The Western Trust is considering a park and ride scheme to bus workers to the new South West Acute Hospital because it does not have sufficient car parking spaces for all its workers.

Moreover, the Impartial Reporter has learned that the proposed transfer of Social Services to the hospital which was due to commence on July 17 has been postponed specifically because there are not enough car parking spaces for the employees that would be making the move from the Belmore House and Coleshill bases.

Indeed, all staff at the new �270 million hospital have been sent a 'Staff Travel to Work' survey to gauge their opinion on car parking and whether there would be support for a park and ride system or car sharing. It is believed that the park and ride scheme would operate from the car park at the back of the now defunct Erne Hospital and would be more suitable for those working shifts. Staff are being consulted for their preferred option of travelling to work. Car parking is already a problem and one disgruntled staff member told the Impartial Reporter that car sharing is already taking place among members of staff due to the paucity of available space and workers are not leaving the site of the hospital in their breaks for fear that they will lose their car parking spaces on their return.

While there are still workmen on the site of the new hospital increasing current demand for car parking spaces, it is feared that the necessary car parking spaces needed for all the employees has been underestimated, hence the need for park and ride and car sharing.

Car parking has been one of the most contentious issues since the opening of the South West Acute Hospital with visitors and patients set to be charged for parking from September onwards.

The Impartial Reporter asked the Western Trust directly as to when and how the car parking issues for employees will be resolved and received the following response from Sara Groogan, Director of Performance and Service Improvement at the Western Trust.

She said: "The Trust is continuing with its staff relocation programme onto the South West Acute Hospital site. Car parking arrangements are being reviewed based on the levels of demand which have been experienced since the hospital opened on 21 June, 2012. The staff relocation programme, alongside the review of car parking arrangements, are being considered at a Trust Board meeting later this week." The Trust did confirm also that Social Services remain based at Coleshill but gave no indication as to when the matter would be resolved.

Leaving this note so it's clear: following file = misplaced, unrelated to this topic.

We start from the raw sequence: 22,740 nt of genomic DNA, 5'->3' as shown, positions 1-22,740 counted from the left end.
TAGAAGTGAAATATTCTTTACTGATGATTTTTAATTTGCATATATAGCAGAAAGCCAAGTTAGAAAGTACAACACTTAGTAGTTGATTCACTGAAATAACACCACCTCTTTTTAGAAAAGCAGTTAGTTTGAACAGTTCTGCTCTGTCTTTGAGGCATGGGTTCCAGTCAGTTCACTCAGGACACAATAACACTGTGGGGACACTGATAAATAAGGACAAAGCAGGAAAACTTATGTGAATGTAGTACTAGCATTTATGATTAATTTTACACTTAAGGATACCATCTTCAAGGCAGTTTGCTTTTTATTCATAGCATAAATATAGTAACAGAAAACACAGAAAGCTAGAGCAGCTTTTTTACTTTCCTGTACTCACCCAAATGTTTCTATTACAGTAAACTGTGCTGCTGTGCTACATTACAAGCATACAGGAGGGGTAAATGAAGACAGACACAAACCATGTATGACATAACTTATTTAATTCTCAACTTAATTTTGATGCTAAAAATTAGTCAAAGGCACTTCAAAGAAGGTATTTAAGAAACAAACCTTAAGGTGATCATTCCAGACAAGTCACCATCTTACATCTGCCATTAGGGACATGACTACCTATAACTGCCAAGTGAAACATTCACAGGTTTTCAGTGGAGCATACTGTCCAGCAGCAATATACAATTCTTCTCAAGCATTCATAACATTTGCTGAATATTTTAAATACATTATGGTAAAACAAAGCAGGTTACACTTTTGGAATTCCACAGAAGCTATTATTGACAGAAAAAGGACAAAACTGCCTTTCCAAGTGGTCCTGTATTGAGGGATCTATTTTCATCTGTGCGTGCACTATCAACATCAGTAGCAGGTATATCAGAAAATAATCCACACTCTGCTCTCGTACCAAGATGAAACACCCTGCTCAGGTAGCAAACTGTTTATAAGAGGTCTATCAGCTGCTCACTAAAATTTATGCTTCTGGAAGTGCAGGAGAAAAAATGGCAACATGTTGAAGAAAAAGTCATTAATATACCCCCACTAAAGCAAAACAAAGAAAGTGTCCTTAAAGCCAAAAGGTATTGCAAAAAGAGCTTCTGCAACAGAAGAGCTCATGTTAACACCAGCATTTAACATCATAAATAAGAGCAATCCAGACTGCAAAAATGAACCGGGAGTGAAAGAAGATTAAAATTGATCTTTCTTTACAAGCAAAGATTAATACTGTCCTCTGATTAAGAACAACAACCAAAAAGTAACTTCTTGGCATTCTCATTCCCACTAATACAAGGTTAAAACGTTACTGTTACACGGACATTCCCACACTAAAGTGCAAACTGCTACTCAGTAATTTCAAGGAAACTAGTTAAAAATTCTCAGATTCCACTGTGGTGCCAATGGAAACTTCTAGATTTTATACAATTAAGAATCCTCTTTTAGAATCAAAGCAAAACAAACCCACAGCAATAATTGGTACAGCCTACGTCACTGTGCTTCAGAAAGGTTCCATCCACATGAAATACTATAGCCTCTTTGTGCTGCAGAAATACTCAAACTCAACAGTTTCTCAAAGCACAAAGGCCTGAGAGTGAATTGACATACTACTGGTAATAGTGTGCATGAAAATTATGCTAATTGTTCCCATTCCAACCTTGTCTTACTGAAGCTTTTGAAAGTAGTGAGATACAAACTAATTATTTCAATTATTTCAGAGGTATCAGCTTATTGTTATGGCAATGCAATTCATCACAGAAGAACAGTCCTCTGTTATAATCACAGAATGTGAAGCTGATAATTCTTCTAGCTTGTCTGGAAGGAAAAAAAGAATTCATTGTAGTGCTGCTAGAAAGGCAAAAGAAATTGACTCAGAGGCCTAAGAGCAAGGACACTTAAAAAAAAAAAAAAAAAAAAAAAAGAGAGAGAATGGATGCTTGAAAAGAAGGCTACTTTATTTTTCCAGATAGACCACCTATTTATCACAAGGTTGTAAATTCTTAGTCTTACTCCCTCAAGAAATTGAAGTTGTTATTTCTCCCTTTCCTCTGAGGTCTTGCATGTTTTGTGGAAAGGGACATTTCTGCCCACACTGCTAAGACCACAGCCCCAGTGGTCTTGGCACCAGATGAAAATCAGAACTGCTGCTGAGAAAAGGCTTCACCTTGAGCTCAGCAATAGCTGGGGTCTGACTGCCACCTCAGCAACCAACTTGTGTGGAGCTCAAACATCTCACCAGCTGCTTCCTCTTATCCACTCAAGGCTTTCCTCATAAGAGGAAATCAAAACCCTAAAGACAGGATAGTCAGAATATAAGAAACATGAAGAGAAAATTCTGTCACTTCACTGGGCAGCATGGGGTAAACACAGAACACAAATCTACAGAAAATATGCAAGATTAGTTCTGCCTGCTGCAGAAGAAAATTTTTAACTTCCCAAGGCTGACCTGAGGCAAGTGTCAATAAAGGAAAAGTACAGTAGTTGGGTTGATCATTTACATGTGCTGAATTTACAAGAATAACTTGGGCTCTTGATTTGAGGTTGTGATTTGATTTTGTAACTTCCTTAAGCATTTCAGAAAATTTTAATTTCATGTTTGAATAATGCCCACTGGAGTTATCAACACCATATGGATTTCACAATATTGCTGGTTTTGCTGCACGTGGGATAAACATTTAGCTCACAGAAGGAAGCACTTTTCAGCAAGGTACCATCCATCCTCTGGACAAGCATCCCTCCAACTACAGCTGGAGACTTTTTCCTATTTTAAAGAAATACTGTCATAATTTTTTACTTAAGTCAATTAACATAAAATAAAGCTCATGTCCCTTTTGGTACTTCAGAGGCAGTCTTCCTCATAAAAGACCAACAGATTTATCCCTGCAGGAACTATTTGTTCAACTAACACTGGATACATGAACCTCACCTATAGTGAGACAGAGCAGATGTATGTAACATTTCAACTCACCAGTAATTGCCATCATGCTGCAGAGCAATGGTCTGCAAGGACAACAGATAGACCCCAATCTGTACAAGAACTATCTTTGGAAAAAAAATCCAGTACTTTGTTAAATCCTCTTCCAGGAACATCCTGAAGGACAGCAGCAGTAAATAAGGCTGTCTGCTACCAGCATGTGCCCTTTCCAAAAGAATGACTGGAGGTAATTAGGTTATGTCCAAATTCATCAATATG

Meanwhile Ulster Unionist MLA, Tom Elliott has said that he will seek answers from senior Health Trust officials following reports from a number of constituents about lengthy delays in the A&E department at the South West Acute Hospital.

Mr Elliott said: "In the past number of days I have had a number of people contact me about delays they have experienced when waiting for treatment at the A&E department at the hospital. In one case, a lady who went in after midnight following a fall, which resulted in a shoulder dislocation, was not treated for eight hours, while another gentleman had to wait five hours for treatment.

"While most people understand that you may not be seen immediately upon arrival at the hospital, making people wait for hours when they are in agony is not acceptable. Not only is there a chance that their injury could worsen without been seen, but also sitting in a waiting room for hours will understandably cause people to become increasingly frustrated and upset.

"I should make it clear that the individuals I spoke to had nothing but praise for the doctors and nurses that treated them. Their anger was focused solely on the lengthy periods of time they had to wait.

"I will seek answers about this matter at a meeting I am having in the near future with Senior Trust official Joe Lusby. It is everyone's interests to see action taken that will cut down the periods of time people are being required to wait for treatment."